The Local Sweet Tooth: Chinese Desserts in Shanghai

The Local Sweet Tooth: Chinese Desserts in Shanghai

When you think of desserts, the first things that spring to mind would probably be things like cakes, ice-creams, pies, chocolates and generally things that are associated with Western cooking. But what comes to mind when you think about Chinese desserts?

While Chinese desserts are less well-known compared to the Western classics, they are still very popular around Asia. One of the best things about living in Shanghai is that you have easy access to many Chinese dessert shops or restaurants with good quality products. Here are some Chinese desserts that are enjoyed commonly by the locals:

1) Steamed Egg White & Fresh Milk Pudding (双皮奶)
This milk pudding is one of the best dishes to ease your way into Chinese desserts. By mixing milk, white sugar and egg whites together and steaming them in high heat, these ingredients transform into a silky, creamy milk pudding which bears a similar texture and flavour to an Italian panna cotta.

Though unlike panna cottas, which are commonly served cold and accompanied by a berry or caramel sauce, the Chinese egg white and milk pudding is best served warm either plain or with nuts, red beans or lotus seeds. This dessert is believed to originate from Guangdong province in the 1800s. Over the years, many restaurants featuring local snacks and cuisines in Macau and Hong Kong began serving this dish and it has since made its way to other parts of China in recent decades.

Where to try it:
Sweetie’s (甜蜜蜜)
Add: Multiple locations in Shanghai (See website)
Price: 12 - 18 RMB for different options (plain, chocolate, with red beans or lotus seeds)

2) Sweet Soup
A warm bowl of sweet soup is a common dessert after dinner in many homes in China (especially in southern provinces) all year round. There are many different types of sweet soups suitable for different seasons according to the main ingredient’s medicinal characteristics (i.e. green beans are believed to have a “cold” or “cooling” effect for the body, hence green bean soup is commonly consumed in the summer).

The most popular options at this time of the year would be the sesame soup (black), almond soup (white), and walnut soup (brown). To make things more interesting, in recent years many dessert shops started providing the option of adding extra “toppings” to the sweet soups (i.e. tofu pudding, sweet rice balls). A personal favourite is adding the white, silky tofu pudding to the luscious dark sesame soup and creating a true black and white dessert.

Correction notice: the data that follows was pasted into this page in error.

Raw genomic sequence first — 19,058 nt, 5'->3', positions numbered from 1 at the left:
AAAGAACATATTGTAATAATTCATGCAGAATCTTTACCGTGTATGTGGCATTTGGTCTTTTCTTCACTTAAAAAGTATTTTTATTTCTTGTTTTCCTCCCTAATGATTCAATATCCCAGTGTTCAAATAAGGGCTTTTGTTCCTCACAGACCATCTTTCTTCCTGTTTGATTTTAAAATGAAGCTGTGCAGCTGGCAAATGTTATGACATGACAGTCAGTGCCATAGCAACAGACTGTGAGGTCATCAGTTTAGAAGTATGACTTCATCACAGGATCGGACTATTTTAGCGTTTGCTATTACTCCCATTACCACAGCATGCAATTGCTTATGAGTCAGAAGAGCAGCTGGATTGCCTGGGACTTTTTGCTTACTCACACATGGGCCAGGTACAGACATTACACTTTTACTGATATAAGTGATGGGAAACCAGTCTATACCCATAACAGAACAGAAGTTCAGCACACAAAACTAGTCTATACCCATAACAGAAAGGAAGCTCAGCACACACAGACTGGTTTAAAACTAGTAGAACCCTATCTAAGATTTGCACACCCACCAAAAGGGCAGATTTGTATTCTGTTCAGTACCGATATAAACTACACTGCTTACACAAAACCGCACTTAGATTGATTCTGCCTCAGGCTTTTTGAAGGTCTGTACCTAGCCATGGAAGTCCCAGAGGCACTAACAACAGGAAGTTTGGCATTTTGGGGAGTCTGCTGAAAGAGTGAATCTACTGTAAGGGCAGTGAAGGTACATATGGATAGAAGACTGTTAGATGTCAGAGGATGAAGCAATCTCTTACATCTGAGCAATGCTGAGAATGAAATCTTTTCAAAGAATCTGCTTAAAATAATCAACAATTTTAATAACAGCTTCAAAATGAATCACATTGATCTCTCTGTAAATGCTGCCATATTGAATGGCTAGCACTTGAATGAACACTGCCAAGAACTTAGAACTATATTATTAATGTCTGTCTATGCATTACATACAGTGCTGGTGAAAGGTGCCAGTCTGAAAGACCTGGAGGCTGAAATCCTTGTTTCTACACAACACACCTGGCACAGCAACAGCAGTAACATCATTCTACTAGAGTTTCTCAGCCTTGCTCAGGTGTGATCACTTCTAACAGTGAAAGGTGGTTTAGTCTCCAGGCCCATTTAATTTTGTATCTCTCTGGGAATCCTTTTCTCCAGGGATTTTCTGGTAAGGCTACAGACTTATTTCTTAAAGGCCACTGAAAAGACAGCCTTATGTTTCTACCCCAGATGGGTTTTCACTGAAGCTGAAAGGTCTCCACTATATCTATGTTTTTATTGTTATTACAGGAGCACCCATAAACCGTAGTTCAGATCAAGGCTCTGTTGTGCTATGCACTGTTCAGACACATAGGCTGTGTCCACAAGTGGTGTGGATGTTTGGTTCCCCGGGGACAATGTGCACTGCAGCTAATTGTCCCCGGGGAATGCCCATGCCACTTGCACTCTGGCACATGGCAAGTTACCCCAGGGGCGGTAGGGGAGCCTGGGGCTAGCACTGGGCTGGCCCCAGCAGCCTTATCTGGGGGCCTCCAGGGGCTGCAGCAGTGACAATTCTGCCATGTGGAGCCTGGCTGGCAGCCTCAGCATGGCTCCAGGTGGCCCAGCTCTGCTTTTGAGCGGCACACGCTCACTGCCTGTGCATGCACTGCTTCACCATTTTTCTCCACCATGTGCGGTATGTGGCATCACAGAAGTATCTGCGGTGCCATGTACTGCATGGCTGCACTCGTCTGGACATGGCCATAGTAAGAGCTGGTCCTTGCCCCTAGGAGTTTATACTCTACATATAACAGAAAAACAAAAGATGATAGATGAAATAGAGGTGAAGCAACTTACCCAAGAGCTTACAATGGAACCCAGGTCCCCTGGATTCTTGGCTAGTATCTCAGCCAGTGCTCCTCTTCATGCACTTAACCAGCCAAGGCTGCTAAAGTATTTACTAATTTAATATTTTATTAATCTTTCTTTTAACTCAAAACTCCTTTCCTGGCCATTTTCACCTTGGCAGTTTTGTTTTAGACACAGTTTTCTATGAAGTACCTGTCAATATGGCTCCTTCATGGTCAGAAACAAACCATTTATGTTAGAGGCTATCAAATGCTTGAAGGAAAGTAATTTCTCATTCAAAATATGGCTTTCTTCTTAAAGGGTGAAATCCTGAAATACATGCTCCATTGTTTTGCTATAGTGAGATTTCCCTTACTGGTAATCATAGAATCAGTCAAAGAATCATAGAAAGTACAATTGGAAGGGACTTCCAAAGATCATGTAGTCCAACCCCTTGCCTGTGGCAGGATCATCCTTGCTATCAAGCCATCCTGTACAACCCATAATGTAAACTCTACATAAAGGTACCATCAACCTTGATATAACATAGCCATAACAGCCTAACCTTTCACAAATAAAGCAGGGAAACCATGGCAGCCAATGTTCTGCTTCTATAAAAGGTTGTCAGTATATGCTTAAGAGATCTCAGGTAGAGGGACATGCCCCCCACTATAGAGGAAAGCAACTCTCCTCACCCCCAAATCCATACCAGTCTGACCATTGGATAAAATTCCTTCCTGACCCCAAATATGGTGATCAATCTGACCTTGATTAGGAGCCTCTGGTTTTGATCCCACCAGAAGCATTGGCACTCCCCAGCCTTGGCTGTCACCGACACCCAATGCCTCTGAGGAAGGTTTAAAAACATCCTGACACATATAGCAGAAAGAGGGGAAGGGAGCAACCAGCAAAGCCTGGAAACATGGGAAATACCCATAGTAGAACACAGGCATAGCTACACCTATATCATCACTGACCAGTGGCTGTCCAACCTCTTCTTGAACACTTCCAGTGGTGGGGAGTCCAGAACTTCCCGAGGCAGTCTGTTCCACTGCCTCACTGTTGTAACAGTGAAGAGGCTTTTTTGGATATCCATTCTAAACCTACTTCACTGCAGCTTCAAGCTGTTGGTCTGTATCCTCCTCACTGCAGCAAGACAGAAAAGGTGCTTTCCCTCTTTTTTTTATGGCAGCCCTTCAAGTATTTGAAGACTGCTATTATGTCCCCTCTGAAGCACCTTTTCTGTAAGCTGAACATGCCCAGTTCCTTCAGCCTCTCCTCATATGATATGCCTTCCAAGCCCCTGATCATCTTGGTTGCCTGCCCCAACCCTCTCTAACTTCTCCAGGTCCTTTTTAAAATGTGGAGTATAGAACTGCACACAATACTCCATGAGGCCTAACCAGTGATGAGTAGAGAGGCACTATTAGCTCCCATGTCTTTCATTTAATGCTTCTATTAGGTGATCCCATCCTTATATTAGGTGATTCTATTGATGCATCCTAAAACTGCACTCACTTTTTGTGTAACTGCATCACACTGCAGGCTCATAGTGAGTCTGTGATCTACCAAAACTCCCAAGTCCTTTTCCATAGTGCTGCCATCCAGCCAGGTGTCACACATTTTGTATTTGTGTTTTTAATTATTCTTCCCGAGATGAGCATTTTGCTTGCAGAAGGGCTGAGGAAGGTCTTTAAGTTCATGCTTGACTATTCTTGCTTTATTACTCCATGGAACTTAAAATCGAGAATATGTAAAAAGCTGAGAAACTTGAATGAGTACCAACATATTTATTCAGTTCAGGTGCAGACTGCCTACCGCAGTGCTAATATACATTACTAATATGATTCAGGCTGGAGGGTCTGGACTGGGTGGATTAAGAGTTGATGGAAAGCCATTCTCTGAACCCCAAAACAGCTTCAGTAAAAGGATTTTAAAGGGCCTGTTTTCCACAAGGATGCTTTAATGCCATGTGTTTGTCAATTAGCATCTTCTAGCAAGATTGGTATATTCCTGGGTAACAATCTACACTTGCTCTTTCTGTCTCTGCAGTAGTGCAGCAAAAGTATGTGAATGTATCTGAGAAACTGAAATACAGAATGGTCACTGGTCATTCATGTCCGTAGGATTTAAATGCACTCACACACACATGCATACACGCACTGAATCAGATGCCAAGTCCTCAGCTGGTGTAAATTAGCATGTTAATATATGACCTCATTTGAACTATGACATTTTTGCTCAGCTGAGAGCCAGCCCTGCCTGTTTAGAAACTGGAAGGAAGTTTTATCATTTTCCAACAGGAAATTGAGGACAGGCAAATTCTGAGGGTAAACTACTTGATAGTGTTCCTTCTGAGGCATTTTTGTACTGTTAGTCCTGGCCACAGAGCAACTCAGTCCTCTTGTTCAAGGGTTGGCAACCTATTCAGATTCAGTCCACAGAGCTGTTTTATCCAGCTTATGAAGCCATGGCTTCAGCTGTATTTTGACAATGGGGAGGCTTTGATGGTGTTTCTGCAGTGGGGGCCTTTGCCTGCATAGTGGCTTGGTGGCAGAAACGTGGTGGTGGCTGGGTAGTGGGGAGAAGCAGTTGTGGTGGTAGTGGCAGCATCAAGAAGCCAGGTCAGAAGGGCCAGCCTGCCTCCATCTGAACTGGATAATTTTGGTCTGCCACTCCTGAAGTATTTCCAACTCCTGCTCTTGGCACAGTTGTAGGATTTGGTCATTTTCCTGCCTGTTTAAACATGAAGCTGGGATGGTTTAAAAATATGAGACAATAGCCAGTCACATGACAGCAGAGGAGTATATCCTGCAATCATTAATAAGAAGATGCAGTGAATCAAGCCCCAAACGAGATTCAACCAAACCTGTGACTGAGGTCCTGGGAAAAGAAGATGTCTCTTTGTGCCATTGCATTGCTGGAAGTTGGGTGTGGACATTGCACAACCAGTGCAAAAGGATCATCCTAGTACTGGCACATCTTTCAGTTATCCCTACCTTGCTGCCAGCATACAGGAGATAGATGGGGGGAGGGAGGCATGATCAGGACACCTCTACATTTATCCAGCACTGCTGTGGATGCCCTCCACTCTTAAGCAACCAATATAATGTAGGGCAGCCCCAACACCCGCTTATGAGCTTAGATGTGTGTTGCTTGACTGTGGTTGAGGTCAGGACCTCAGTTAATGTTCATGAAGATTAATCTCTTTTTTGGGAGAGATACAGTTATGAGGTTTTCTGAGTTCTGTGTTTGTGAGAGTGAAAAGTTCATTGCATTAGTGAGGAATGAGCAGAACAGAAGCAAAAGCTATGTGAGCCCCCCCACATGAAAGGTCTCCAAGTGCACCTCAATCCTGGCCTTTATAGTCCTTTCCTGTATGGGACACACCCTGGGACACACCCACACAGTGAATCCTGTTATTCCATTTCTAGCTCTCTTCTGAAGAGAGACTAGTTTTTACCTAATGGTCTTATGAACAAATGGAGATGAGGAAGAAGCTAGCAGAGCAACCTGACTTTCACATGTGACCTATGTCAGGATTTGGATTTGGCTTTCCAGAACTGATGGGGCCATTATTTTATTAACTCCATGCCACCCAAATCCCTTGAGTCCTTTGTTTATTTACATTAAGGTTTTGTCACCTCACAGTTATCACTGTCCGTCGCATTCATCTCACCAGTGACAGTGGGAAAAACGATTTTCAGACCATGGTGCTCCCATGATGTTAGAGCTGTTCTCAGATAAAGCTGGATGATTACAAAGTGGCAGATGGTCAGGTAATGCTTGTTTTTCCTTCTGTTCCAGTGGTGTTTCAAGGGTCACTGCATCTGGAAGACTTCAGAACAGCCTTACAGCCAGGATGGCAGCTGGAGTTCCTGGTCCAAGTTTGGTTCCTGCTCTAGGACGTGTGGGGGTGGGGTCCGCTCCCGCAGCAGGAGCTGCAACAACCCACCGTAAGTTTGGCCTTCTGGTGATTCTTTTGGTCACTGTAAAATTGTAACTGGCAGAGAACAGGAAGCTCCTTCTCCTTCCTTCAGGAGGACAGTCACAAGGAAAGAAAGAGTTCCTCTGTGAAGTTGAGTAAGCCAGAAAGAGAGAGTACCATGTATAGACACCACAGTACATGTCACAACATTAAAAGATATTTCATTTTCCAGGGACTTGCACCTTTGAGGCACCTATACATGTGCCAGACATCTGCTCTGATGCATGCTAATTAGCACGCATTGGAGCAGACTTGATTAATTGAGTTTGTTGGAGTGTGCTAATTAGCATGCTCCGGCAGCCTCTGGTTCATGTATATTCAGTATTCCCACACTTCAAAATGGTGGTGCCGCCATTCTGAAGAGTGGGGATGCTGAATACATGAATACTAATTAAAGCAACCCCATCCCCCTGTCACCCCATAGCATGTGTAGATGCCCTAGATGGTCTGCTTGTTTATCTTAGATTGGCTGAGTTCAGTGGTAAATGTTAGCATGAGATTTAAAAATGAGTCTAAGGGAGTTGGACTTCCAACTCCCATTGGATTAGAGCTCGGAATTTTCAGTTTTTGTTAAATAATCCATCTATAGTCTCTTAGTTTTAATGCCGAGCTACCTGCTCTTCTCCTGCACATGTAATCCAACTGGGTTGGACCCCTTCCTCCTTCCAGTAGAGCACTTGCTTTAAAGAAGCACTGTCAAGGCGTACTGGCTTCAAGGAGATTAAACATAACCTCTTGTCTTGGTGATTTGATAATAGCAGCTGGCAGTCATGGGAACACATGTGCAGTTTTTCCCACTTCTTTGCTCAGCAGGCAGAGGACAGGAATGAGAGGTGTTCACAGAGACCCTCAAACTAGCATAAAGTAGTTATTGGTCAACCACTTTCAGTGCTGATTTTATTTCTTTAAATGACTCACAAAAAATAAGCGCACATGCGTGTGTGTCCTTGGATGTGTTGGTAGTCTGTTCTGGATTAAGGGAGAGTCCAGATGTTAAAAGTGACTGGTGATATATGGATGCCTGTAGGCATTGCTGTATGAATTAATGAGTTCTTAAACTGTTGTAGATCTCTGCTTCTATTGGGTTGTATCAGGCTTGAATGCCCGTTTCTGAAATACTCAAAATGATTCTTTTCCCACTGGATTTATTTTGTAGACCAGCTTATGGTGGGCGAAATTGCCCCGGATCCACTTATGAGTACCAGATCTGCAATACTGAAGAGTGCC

Where to try it:
Honeymoon Dessert (满记甜品)
Add: Multiple locations in Shanghai (See website)
Price: 15 - 17 RMB for different options (plain, with sweet rice balls or tofu pudding)

3) Grass Jelly (仙草)
Grass jelly might be off putting at first sight with its pitch black colour, but if you are a fan of herbal flavoured food, this is dessert would be a great choice.

The traditional Taiwanese grass jelly is served hot with red/green/kidney beans, tapioca and taro balls (芋圆 yu yuan). After being cooked, the jelly turns into a soup form which is perfect for a cold winter day.

In China, grass jelly is more commonly served cold with the jelly itself diced into small blocks and often topped with a little bit of syrup. In more recent years, different dessert shops around the country have gotten creative with the use of toppings and condiment on grass jelly. Toppings like fresh fruits, sago, taro balls and ice-cream are popular choices amongst its fans while creamer and coconut milk are often used as substitutes for the traditional syrup.

Where to try it:
Meet Fresh (鲜芋仙)
Add: Multiple locations in Shanghai (search for 鲜芋仙 on Google or Dianping)
Price: 20 RMB

4) Taiwanese Smoothies
For icy dessert lovers, Taiwanese smoothies are a great choice. In many ways, they are very much like ice-creams, but Taiwanese smoothies have a lighter texture similar to a sorbet, and do not lose their richness in flavour.

The two most popular flavours of smoothies are peanut and mango. Between the two, I particularly enjoy the peanut smoothie because it immediately brings to mind the pleasure of scooping peanut butter out of the jar and putting it into your mouth. Mango smoothie is also a tasty selection, but would be more seasonal when enjoyed in the summertime.

Where to try it:
Bellagio Cafe (鹿港小镇)
Add: Multiple locations in Shanghai (see website)
Price: 32 RMB (peanut smoothie) / 33 RMB (mango smoothie) – 2-3 people can share a bowl

Having been brought up with both Chinese and Western desserts, it’s difficult to say which one is better than the other. On the one hand, a majority of traditional Chinese desserts tend to have simple flavours that reflect and represent the original ingredients that are in season; on the other hand, Western desserts tend to be more multidimensional where different ingredients and condiments join in synergy to create layers of flavours and textures in a dish. If you are tired of having cheesecakes and coffee after dinner, explore some of the options above!

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Keywords: best desserts shanghai sweet soups shanghai milk pudding shanghai grass jelly shanghai Chinese desserts shanghai


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